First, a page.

I rise to oppose this Bill in totality. The solemn pledge was made that within ten years of the promulgation of the Constitution, the Government of India would undertake to provide free primary education to all children born in this country till the age of 14. More than 55 years after the promulgation of the Constitution, this pledge remains unfulfilled. I demand an answer from the Government and those who have been in power that why is it that the primary job of providing education to every child born in this country since independence has not been completed?
Why the literacy rate in this country is still below 70 per cent, if you take men and women together? Why have we failed to carry out this basic task? Having failed to do this, we now look at how to introduce quotas, reservations and create divisions in the society on grounds of caste, creed, community and so on and so forth. The answer is not quotas, The answer is to upgrade everybody to provide them equality of opportunities to people across the board so that everybody comes up to a certain level and is capable of competing with the best in the country. Economic development has touched the lives of people in the rural and backward areas also. The maker of our Constitution, the great Dr. Babasaheb Ambedkar described quotas as a crutch and said that nobody should be dependent on the crutch beyond a point of time.
I would appeal to the Government that please think of introducing some provision whereby even after we introduce quotas review. After two generations, the same family should not be entitled for quota provisions anymore. Constitution has been changed more than a hundred times! Why cannot the Constitution be changed once more to provide for economic criteria so that the poor and backward of all communities are entitled to some of these special enabling benefits?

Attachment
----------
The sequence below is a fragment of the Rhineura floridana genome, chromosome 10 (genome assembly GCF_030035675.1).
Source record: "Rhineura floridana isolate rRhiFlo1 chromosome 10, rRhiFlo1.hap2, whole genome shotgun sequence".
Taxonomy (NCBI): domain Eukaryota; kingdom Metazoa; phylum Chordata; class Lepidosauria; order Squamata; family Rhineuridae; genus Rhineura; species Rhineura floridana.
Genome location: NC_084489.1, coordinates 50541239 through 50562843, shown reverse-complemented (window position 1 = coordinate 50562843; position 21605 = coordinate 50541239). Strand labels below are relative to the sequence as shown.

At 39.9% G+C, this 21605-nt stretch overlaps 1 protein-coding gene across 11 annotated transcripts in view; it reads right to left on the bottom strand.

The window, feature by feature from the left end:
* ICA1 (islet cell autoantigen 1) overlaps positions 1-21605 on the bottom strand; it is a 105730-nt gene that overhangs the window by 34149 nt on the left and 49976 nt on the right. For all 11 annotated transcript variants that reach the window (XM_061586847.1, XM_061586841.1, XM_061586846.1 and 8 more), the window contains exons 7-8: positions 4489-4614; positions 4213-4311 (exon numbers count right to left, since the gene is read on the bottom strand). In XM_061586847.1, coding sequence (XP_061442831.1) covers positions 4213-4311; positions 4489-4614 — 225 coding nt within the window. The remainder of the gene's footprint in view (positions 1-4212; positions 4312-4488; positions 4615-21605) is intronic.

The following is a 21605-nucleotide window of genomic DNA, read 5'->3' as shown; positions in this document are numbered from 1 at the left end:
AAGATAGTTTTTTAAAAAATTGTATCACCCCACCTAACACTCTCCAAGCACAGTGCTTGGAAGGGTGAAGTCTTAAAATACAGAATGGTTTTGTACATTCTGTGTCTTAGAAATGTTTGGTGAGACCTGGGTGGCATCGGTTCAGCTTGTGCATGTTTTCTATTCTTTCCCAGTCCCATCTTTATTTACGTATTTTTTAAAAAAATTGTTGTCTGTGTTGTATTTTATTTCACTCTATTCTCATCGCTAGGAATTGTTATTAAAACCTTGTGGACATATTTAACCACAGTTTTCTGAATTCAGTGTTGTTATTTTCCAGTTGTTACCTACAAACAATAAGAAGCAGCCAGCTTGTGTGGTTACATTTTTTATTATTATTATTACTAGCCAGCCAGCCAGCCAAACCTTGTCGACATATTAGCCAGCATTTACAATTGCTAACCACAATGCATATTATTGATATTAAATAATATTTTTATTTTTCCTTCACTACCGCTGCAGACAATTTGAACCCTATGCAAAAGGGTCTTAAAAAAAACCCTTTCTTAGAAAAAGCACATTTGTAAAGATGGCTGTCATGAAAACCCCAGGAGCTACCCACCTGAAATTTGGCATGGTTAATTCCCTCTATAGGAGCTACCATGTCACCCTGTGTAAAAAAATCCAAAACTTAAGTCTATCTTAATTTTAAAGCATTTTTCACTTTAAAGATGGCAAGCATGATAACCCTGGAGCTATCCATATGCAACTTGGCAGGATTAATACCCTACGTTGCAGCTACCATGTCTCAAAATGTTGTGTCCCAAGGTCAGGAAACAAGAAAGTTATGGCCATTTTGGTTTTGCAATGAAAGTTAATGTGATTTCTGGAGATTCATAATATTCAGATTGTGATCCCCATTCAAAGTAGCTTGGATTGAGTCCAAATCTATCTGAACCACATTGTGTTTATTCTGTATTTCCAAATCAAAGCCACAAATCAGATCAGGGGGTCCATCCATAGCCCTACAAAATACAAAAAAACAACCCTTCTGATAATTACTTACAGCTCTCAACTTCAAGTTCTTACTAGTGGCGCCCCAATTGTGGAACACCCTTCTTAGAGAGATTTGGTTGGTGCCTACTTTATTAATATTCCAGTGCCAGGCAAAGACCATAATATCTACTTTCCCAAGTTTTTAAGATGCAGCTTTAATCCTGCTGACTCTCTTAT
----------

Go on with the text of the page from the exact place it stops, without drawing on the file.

Dr PC Alexander (Independent – Maharashtra)
As far as this Bill is concerned, this is within article 15 (4) and 15 (5). We recently amended the Constitution and it provides for reservation in the educational institutions. It is for equal opportunity for the Scheduled Castes and the Scheduled Tribes and the Other Backward Classes who have suffered educational backwardness, social backwardness for long years. The root cause of this is that they are not able to send their children to right schools, to the good schools.
. . . .
Why should we dismiss the recommendation of the Standing Committee? When we appoint Committee, we accept whatever is convenient from their recommendations and omit whatever is inconvenient. Appoint a Commission to identify the criteria which is needed for deciding the creamy layer.
Shri Rahul Bajaj (Independent Maharashtra)
I am very sincerely for all assistance to economically and socially backward people. My company, Bajaj Auto, employees, 36 per cent of SCs, STs and OBCs. But every one was selected on merits. I am against discrimination against any category of people in any form whatsoever.
The need, as has been mentioned, is for better education at all levels starting from the primary school for everyone. I know the Bill will be passed almost unanimously. But, today, we should, at least, take a pledge that every child in this country will get good primary education till the age of 14 years. Education and primary health should get the first preference. We will not be able to do that without infrastructure.